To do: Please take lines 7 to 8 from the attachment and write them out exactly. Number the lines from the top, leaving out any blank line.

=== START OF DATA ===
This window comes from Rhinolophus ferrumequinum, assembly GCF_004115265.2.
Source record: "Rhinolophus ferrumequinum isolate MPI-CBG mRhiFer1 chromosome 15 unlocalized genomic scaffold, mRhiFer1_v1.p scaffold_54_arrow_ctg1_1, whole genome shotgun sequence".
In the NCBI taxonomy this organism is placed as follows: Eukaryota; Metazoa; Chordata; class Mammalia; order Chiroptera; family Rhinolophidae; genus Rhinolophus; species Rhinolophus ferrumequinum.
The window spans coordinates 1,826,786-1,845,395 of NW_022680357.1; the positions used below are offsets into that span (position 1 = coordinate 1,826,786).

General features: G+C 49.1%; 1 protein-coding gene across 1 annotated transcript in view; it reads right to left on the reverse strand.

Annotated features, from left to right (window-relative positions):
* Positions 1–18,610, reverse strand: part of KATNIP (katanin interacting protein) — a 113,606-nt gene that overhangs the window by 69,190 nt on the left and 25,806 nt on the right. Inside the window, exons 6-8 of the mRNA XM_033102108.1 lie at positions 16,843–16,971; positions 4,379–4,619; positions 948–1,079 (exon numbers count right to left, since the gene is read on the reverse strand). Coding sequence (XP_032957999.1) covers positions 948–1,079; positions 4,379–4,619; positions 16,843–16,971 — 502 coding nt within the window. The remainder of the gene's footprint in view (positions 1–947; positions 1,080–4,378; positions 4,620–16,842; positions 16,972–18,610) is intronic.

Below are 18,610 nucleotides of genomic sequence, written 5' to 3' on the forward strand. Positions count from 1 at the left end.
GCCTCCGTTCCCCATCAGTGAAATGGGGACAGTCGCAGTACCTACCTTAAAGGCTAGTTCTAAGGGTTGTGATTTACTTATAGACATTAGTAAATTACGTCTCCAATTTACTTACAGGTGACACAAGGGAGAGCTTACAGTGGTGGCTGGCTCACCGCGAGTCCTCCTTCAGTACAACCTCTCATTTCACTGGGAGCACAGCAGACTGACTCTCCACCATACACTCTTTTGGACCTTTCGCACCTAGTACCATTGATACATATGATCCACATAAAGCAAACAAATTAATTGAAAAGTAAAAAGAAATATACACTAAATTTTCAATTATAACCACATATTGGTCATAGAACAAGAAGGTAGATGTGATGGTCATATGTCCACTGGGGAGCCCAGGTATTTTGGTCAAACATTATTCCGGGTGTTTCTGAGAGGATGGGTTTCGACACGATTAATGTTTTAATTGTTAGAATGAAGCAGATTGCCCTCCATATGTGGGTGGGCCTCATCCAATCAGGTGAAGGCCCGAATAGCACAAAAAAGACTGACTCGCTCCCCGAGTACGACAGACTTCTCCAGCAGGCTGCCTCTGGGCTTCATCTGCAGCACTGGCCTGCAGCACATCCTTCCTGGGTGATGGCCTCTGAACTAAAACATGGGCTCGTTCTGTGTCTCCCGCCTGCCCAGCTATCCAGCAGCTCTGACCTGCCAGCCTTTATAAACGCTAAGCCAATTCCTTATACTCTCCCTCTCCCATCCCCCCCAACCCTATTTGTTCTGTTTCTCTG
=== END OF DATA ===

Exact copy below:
* Positions 1–18,610, reverse strand: part of KATNIP (katanin interacting protein) — a 113,606-nt gene that overhangs the window by 69,190 nt on the left and 25,806 nt on the right. Inside the window, exons 6-8 of the mRNA XM_033102108.1 lie at positions 16,843–16,971; positions 4,379–4,619; positions 948–1,079 (exon numbers count right to left, since the gene is read on the reverse strand). Coding sequence (XP_032957999.1) covers positions 948–1,079; positions 4,379–4,619; positions 16,843–16,971 — 502 coding nt within the window. The remainder of the gene's footprint in view (positions 1–947; positions 1,080–4,378; positions 4,620–16,842; positions 16,972–18,610) is intronic.

Below are 18,610 nucleotides of genomic sequence, written 5' to 3' on the forward strand. Positions count from 1 at the left end.